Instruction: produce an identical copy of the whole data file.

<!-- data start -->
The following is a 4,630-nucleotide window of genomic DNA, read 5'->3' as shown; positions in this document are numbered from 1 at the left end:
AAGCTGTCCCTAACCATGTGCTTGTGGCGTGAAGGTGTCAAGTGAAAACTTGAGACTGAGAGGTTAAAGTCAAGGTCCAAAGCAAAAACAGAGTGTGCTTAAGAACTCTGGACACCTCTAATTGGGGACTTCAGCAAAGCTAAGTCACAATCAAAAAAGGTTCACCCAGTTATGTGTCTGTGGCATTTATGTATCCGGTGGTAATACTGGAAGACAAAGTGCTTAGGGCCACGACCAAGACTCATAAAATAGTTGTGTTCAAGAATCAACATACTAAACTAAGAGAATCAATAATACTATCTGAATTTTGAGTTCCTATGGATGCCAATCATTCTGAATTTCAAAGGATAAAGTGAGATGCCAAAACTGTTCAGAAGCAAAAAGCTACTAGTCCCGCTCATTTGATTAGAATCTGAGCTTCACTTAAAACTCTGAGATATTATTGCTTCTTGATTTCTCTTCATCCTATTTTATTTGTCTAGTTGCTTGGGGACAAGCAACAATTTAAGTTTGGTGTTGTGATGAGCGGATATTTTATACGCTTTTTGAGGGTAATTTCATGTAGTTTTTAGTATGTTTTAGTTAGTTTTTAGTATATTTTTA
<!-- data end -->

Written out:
The following is a 4,630-nucleotide window of genomic DNA, read 5'->3' as shown; positions in this document are numbered from 1 at the left end:
AAGCTGTCCCTAACCATGTGCTTGTGGCGTGAAGGTGTCAAGTGAAAACTTGAGACTGAGAGGTTAAAGTCAAGGTCCAAAGCAAAAACAGAGTGTGCTTAAGAACTCTGGACACCTCTAATTGGGGACTTCAGCAAAGCTAAGTCACAATCAAAAAAGGTTCACCCAGTTATGTGTCTGTGGCATTTATGTATCCGGTGGTAATACTGGAAGACAAAGTGCTTAGGGCCACGACCAAGACTCATAAAATAGTTGTGTTCAAGAATCAACATACTAAACTAAGAGAATCAATAATACTATCTGAATTTTGAGTTCCTATGGATGCCAATCATTCTGAATTTCAAAGGATAAAGTGAGATGCCAAAACTGTTCAGAAGCAAAAAGCTACTAGTCCCGCTCATTTGATTAGAATCTGAGCTTCACTTAAAACTCTGAGATATTATTGCTTCTTGATTTCTCTTCATCCTATTTTATTTGTCTAGTTGCTTGGGGACAAGCAACAATTTAAGTTTGGTGTTGTGATGAGCGGATATTTTATACGCTTTTTGAGGGTAATTTCATGTAGTTTTTAGTATGTTTTAGTTAGTTTTTAGTATATTTTTA